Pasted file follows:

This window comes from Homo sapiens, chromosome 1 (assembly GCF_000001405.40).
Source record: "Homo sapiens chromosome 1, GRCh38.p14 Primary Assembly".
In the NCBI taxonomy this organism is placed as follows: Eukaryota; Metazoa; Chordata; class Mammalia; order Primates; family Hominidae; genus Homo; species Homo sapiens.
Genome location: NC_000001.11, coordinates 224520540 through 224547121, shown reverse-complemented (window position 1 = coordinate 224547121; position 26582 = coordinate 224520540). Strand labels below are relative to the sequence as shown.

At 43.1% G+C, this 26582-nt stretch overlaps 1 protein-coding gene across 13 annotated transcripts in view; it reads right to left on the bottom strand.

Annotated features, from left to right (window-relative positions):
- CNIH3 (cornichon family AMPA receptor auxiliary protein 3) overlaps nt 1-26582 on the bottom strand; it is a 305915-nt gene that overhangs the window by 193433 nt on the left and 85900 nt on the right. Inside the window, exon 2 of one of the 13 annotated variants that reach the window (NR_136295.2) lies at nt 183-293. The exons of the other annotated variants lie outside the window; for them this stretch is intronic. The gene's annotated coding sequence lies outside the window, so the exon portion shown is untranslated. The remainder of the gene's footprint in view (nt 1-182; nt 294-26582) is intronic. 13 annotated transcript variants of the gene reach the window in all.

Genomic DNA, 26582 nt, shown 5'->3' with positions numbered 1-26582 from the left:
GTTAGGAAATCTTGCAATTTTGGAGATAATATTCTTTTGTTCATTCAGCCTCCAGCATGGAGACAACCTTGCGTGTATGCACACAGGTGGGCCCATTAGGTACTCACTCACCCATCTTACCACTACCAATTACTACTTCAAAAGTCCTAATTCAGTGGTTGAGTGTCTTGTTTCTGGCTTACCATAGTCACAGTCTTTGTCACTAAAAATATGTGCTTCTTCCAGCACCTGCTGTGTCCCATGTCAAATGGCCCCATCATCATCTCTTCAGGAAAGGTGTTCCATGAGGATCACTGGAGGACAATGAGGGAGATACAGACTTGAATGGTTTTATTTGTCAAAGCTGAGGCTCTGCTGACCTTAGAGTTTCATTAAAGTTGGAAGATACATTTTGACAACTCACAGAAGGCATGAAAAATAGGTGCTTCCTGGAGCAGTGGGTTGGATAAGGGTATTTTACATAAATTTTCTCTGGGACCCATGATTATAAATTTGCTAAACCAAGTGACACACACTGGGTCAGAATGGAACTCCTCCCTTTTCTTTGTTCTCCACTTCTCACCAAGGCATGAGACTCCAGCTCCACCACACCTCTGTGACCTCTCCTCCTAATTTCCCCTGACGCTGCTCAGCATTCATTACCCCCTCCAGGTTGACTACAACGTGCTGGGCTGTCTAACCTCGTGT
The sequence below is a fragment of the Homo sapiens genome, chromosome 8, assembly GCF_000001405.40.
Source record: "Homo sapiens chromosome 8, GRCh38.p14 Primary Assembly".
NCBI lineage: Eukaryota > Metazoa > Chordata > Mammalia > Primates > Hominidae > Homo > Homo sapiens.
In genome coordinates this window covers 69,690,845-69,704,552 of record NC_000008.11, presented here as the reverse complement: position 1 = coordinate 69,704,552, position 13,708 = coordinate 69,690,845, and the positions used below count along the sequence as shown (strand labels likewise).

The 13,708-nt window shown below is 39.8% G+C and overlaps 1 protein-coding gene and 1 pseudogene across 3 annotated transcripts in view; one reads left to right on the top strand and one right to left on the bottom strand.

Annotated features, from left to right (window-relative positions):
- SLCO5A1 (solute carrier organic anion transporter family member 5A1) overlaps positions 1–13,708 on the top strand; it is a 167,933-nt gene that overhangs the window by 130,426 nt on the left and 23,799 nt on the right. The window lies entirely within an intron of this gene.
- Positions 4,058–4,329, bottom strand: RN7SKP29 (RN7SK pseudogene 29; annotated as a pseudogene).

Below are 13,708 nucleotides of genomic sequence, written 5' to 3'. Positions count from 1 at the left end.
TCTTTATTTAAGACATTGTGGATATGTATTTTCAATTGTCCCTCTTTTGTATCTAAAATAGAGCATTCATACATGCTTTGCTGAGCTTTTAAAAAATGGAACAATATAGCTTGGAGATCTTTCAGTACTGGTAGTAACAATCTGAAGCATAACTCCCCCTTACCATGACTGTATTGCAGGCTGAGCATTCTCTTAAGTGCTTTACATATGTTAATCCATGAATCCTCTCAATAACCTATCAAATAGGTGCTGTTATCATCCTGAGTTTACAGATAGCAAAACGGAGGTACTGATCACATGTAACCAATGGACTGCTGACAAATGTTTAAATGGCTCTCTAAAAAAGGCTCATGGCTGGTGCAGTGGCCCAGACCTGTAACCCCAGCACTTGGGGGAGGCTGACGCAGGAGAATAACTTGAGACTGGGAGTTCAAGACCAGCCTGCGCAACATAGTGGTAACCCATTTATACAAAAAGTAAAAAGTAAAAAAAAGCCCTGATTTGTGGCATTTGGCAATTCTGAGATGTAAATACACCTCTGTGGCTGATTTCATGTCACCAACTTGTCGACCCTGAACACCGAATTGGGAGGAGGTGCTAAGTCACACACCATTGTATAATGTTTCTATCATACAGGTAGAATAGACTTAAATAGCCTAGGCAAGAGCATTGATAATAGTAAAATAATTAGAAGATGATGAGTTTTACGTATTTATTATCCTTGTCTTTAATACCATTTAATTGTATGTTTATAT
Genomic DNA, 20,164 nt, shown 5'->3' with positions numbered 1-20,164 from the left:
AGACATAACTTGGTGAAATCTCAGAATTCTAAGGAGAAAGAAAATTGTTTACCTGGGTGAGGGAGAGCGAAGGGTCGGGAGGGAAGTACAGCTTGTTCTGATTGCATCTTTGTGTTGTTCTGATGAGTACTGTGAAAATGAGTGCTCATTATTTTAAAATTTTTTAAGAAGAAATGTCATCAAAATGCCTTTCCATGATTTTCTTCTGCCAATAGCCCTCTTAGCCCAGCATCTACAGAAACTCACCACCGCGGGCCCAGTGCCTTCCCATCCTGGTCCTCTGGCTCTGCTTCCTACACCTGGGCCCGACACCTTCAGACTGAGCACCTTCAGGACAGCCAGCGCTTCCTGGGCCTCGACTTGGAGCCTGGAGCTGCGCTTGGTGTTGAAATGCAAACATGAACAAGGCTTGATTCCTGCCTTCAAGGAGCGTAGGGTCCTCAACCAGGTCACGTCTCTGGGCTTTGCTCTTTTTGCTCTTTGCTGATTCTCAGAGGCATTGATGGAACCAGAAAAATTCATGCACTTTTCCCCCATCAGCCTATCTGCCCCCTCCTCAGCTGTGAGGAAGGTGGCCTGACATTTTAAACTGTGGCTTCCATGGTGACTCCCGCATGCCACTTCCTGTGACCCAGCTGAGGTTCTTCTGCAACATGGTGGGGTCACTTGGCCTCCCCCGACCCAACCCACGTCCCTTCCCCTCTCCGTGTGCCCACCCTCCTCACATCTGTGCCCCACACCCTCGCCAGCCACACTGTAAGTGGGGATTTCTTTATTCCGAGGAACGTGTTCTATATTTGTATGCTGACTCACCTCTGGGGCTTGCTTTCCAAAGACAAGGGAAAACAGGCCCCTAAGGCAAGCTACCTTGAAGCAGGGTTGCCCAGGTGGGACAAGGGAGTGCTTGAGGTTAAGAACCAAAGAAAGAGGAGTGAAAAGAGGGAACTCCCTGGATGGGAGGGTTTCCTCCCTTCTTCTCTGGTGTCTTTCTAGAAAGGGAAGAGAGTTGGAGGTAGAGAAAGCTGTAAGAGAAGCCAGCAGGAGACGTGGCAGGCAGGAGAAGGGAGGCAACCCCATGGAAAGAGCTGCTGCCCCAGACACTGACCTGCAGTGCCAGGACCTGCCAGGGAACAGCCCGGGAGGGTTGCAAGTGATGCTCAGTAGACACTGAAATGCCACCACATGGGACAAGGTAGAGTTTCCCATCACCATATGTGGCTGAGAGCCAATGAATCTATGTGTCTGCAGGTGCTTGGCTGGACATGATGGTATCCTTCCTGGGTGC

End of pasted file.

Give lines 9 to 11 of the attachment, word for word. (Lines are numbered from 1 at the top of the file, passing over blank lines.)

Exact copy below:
GTTAGGAAATCTTGCAATTTTGGAGATAATATTCTTTTGTTCATTCAGCCTCCAGCATGGAGACAACCTTGCGTGTATGCACACAGGTGGGCCCATTAGGTACTCACTCACCCATCTTACCACTACCAATTACTACTTCAAAAGTCCTAATTCAGTGGTTGAGTGTCTTGTTTCTGGCTTACCATAGTCACAGTCTTTGTCACTAAAAATATGTGCTTCTTCCAGCACCTGCTGTGTCCCATGTCAAATGGCCCCATCATCATCTCTTCAGGAAAGGTGTTCCATGAGGATCACTGGAGGACAATGAGGGAGATACAGACTTGAATGGTTTTATTTGTCAAAGCTGAGGCTCTGCTGACCTTAGAGTTTCATTAAAGTTGGAAGATACATTTTGACAACTCACAGAAGGCATGAAAAATAGGTGCTTCCTGGAGCAGTGGGTTGGATAAGGGTATTTTACATAAATTTTCTCTGGGACCCATGATTATAAATTTGCTAAACCAAGTGACACACACTGGGTCAGAATGGAACTCCTCCCTTTTCTTTGTTCTCCACTTCTCACCAAGGCATGAGACTCCAGCTCCACCACACCTCTGTGACCTCTCCTCCTAATTTCCCCTGACGCTGCTCAGCATTCATTACCCCCTCCAGGTTGACTACAACGTGCTGGGCTGTCTAACCTCGTGT
The sequence below is a fragment of the Homo sapiens genome, chromosome 8, assembly GCF_000001405.40.
Source record: "Homo sapiens chromosome 8, GRCh38.p14 Primary Assembly".